But, alas, the ball hath started rolling, and there's no way to change it now.  Not that I'm a connoisseur of secret diaries or anything, but there's a interesting phenomenon with this blogging deal.

My MySpace is starting to grow cobwebs, but back in its heyday, it was THE place to go for your daily high school angst.  Now Facebook has usurped it and the angst has all but gone away.  Occasionally I'll visit it to deny friend requests from "Sexxxy" webcam sites, but that's about it.  

MySpace blogging had some things that I really liked though.  You could type enter what was going on at the time you blogged like what you were listening to, watching, or reading.  It also had you pick a category (Automobiles, Travel, Religion, School, etc.)  And it's there that a truly interesting phenomenon cropped up:

blogging for blogging's sake.

Daydreaming, thinking out loud, marveling at the very thought of spilling your guts on free web space for God and the world to see.  Kinnen captures the very essence of being a first-time poster in this blog, and that's what drew me to it.  It almost feels like the next step in mass communication, right in the same lineage as Gutenberg's printing press.

Blogging in the past two weeks has made the world seem much smaller, too.  At Tuesday's journalism lecture, I noted how much smaller the room looked.  The school I come from has Prom Promise assemblies the size of my Journalism 101 class, but yet it was smaller than the week before.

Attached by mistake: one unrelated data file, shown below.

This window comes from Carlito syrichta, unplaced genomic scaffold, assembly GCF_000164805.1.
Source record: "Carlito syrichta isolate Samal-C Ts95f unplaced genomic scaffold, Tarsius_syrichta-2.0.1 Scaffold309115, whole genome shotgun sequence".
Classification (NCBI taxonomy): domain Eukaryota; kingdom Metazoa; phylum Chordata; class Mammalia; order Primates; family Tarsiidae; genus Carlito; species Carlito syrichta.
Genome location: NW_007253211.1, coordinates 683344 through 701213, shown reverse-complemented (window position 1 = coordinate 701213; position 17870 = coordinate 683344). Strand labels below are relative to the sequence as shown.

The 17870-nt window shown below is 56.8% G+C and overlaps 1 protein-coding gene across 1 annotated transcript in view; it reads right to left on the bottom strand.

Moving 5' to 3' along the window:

So small, in fact, that I've been confronted with a dilemma.  What happens when you walk past somebody in REAL real life that commented your blog in not-so-real life?  I've passed a few of them and though I can't remember it, I'm sure I've given a "God Bless You" or "Excuse Me" to at some point.  So far my stance is to not be caught unsmiling but let them start the conversation.  After all, I'm not going to be the creep.  Another paradox: it's probably more creepy to realize it without saying than to "be the creeper" and say hello.

Oh, well.

What better way to express the 21st-century Net Revolution than with a little Shakespeare:

O wonder!
How many goodly creatures are there here!
How beauteous mankind is!
O brave new world
That hath such people in't!

-The Tempest
Act V, Scene i


Blog Contest: Whatzupwitu

⊆ 9:54 PM by A. Liebendorfer | , , , , . | ˜ 5 comments »

Ok, I thought I'd try something a little different.


Rules:
-All participants must be blog users who post regular
-One post per person, por favor

The Prize:
A thoughtful blog comment

The Challenge:
Explain to me in 200 words or less what IS this?


Couresy of YouTube


Bread'n'Butta: We Don't Like Ike

⊆ 9:18 PM by A. Liebendorfer | , , , , , . | ˜ 1 comments »

Fifty years ago, our country was being run by Dwight D. Eisenhower under the campaign slogan "We Like[d] Ike."  Nowadays, the name Ike connotes something very different.